Stretching at the Workplace

Stretching at the Workplace

You’ve been working hard in the gym. You have near perfect attendance. You show up early to do your foam rolling. You’re focused during the warmup. You care about your technique during the lifts to make the most of your time at the gym.

But the fact is, you most likely spend only 3 hours at the gym each week. That’s 165 other hours where you’re not thinking about good form and posture.

And when do most people usually slip into bad habits and posture? At the office. Sitting at a desk.

No wonder so many people complain of tightness, aches, and pains despite working hard at the gym. They spend 40+ hours a week at work.

What and how you spend your time at the office will play a big role in your overall well-being and health.

Below are a few stretches and strategies to break up the bad habits people (myself included) have during work.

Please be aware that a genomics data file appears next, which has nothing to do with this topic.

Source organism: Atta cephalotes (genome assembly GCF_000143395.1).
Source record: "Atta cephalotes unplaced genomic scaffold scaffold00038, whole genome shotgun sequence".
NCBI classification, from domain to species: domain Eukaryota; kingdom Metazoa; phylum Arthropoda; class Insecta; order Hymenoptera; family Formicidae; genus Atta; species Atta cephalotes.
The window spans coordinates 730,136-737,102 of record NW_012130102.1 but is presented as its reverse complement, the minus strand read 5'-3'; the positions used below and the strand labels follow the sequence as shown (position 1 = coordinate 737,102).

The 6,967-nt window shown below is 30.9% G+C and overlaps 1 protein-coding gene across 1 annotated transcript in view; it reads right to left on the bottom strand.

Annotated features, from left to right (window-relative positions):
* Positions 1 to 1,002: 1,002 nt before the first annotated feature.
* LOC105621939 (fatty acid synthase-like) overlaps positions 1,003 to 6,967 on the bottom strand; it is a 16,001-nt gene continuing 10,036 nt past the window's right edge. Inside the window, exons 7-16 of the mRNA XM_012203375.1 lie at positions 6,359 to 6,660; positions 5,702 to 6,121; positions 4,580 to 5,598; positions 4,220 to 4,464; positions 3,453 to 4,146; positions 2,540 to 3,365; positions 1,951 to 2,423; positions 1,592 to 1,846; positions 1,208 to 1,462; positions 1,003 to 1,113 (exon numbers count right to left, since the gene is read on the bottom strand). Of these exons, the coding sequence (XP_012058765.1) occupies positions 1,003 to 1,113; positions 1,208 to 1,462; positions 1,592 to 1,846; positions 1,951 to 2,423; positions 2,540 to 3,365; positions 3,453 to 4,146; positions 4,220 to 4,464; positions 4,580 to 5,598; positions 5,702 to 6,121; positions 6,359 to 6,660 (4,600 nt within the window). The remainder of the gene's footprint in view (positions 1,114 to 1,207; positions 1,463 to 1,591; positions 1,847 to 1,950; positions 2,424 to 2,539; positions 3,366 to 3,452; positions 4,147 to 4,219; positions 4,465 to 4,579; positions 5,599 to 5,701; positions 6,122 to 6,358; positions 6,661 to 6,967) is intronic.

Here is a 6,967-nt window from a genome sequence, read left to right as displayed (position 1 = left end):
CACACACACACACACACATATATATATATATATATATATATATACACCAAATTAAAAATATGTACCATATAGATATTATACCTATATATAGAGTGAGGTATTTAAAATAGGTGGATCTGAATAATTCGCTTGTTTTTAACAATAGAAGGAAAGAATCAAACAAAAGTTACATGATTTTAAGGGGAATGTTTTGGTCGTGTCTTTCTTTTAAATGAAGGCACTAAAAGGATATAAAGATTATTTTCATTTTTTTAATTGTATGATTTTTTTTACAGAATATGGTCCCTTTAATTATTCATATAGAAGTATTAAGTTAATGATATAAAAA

When it comes to stretching at the office people, most likely think one of two things:

  1. No way am I doing that stuff at the office and get made fun of.
  2. I have no shame in what I do to better myself while in the office.

So, below are some subtle and not-so-subtle ways to stretch and stay mobile depending on what you’re willing to do.

Note: You should be able to breathe easily during the stretches. No straining or holding your breath. Most stretches should be held ~ 15-30 seconds. Never stretch through pain.


Neck Stretch: Sit up tall in your chair with your shoulders down and back. Tuck your chin (think about making a double chin). Grab the bottom of your seat with your right hand and try to touch your left ear to your left shoulder. Repeat on the other side.

Chest Stretch: Sit or stand tall with good posture. Interlock your hands behind your back and reach as far backwards as you can without breaking the good posture.

No Money Drill: Sit or stand tall with good posture. Your shoulders should be down and back and your chin tucked (double chin). Both arms should be bent at 90 degrees with your elbows at the side of your body and palms up towards the ceiling. Seperate your arms as far as you can without moving your elbows.

Wrist Stretch: Interlock your fingers with your hands in front of you. Make circles with both holds. Start with slow, small circles. Gradually increase the speed and diameter of the circles. Go both clockwise and counterclockwise.